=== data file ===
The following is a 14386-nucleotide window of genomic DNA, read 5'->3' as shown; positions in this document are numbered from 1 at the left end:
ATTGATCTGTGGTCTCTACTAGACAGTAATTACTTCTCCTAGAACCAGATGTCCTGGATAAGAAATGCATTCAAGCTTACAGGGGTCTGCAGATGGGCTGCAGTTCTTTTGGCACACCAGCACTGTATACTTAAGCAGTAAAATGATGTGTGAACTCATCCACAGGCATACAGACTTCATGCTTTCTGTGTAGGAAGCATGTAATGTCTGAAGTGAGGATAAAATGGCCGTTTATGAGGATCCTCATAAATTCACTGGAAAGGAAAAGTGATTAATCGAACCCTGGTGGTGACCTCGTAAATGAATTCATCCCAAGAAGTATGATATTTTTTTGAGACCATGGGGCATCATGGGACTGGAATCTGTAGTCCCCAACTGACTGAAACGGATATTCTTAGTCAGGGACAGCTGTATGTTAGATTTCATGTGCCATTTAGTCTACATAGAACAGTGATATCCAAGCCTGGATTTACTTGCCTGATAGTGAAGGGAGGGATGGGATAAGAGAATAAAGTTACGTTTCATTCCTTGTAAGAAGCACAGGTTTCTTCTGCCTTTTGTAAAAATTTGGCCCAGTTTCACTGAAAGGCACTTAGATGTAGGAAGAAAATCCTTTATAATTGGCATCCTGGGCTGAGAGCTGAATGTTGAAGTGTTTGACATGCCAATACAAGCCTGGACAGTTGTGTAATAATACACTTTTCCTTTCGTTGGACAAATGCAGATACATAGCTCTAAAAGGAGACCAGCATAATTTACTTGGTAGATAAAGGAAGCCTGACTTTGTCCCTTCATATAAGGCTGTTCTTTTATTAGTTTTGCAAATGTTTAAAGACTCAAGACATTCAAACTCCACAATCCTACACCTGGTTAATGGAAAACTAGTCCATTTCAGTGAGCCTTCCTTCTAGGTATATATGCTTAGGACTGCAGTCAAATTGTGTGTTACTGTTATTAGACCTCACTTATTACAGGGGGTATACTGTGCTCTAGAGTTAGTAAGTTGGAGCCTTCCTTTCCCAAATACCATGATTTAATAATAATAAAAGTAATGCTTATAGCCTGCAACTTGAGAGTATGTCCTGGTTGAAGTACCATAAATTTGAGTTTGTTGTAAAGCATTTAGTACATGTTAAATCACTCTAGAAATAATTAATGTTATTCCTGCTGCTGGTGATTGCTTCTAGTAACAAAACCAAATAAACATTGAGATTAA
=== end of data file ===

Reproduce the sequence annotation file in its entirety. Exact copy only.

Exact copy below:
The following is a 14386-nucleotide window of genomic DNA, read 5'->3' as shown; positions in this document are numbered from 1 at the left end:
ATTGATCTGTGGTCTCTACTAGACAGTAATTACTTCTCCTAGAACCAGATGTCCTGGATAAGAAATGCATTCAAGCTTACAGGGGTCTGCAGATGGGCTGCAGTTCTTTTGGCACACCAGCACTGTATACTTAAGCAGTAAAATGATGTGTGAACTCATCCACAGGCATACAGACTTCATGCTTTCTGTGTAGGAAGCATGTAATGTCTGAAGTGAGGATAAAATGGCCGTTTATGAGGATCCTCATAAATTCACTGGAAAGGAAAAGTGATTAATCGAACCCTGGTGGTGACCTCGTAAATGAATTCATCCCAAGAAGTATGATATTTTTTTGAGACCATGGGGCATCATGGGACTGGAATCTGTAGTCCCCAACTGACTGAAACGGATATTCTTAGTCAGGGACAGCTGTATGTTAGATTTCATGTGCCATTTAGTCTACATAGAACAGTGATATCCAAGCCTGGATTTACTTGCCTGATAGTGAAGGGAGGGATGGGATAAGAGAATAAAGTTACGTTTCATTCCTTGTAAGAAGCACAGGTTTCTTCTGCCTTTTGTAAAAATTTGGCCCAGTTTCACTGAAAGGCACTTAGATGTAGGAAGAAAATCCTTTATAATTGGCATCCTGGGCTGAGAGCTGAATGTTGAAGTGTTTGACATGCCAATACAAGCCTGGACAGTTGTGTAATAATACACTTTTCCTTTCGTTGGACAAATGCAGATACATAGCTCTAAAAGGAGACCAGCATAATTTACTTGGTAGATAAAGGAAGCCTGACTTTGTCCCTTCATATAAGGCTGTTCTTTTATTAGTTTTGCAAATGTTTAAAGACTCAAGACATTCAAACTCCACAATCCTACACCTGGTTAATGGAAAACTAGTCCATTTCAGTGAGCCTTCCTTCTAGGTATATATGCTTAGGACTGCAGTCAAATTGTGTGTTACTGTTATTAGACCTCACTTATTACAGGGGGTATACTGTGCTCTAGAGTTAGTAAGTTGGAGCCTTCCTTTCCCAAATACCATGATTTAATAATAATAAAAGTAATGCTTATAGCCTGCAACTTGAGAGTATGTCCTGGTTGAAGTACCATAAATTTGAGTTTGTTGTAAAGCATTTAGTACATGTTAAATCACTCTAGAAATAATTAATGTTATTCCTGCTGCTGGTGATTGCTTCTAGTAACAAAACCAAATAAACATTGAGATTAA